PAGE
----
Sir David raises issue of benefits for people without sight

On Thursday 25th July, Sir David took part in questions to the Leader of the House of Commons. He used the opportunity to raise the issue of the financial support that is made available to blind and partially sighted people.  

Sir David said “I congratulate my Right Honourable Friend on his appointment and thank his predecessor for today’s summer adjournment debate. I pay tribute to the retiring Serjeant-at-arms, the Speaker’s Chaplain and the retiring Clerk but would my Right Honourable Friend find time for a debate today on benefits paid to people without sight. Mrs Jill Allen-King has pointed an anomaly whereby people born before 8th April 1948 who were on the standard rate of the Disability Living Allowance are now not entitled to the lower rate of the attendance allowance when they retire.”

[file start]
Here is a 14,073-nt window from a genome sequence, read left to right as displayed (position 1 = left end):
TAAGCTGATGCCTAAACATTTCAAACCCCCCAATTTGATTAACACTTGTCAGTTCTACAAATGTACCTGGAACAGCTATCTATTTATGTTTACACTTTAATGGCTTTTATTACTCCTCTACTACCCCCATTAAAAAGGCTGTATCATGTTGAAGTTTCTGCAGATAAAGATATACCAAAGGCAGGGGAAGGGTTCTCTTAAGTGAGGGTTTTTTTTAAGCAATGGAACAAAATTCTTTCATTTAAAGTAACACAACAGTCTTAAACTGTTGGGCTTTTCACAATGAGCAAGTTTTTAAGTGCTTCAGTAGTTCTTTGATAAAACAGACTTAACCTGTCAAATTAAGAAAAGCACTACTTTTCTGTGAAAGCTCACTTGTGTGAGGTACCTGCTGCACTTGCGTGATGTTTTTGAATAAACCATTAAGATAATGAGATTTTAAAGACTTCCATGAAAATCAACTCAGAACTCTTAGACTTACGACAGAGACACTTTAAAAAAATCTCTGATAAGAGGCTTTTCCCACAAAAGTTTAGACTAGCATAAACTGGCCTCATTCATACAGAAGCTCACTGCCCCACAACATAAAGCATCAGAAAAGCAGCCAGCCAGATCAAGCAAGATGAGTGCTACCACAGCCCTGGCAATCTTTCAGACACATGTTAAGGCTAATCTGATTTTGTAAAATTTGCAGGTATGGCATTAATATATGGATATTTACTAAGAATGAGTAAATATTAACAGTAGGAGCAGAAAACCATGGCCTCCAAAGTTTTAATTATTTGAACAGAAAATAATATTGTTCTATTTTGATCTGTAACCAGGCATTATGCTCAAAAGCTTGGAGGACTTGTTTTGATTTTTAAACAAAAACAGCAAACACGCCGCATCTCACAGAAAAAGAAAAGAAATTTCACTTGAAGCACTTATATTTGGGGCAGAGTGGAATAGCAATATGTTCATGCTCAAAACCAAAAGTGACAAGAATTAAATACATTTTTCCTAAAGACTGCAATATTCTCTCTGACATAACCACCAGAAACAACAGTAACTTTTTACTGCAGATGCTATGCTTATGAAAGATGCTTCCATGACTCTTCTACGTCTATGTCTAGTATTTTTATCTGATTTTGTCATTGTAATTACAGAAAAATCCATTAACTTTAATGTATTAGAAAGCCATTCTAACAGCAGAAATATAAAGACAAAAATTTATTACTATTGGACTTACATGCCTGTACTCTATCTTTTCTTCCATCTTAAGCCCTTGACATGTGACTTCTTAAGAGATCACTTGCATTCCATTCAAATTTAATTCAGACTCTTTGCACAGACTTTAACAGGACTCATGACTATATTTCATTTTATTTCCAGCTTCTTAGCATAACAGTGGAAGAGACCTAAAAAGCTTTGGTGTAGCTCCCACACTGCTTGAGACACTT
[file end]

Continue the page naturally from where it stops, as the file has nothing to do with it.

In response, the Leader of the House answered “I thank my Honourable Friend for his question and he reminds me to pay tribute too to the retiring Serjeant-at-arms who is a very distinguished figure. He is also absolutely right to raise the matter that he does. Blind and severely visually impared people clearly face significant challenges living independent lives. Up until April 2011, Disability Living Allowance, DLA, failed to reflect those challenges. The Government has put in place changes to rectify this and I would encourage my Honourable friend to seek an Adjournment Debate to raise this particular concern with the appropriate Minister. But I will also pass on his concern after today’s proceedings.”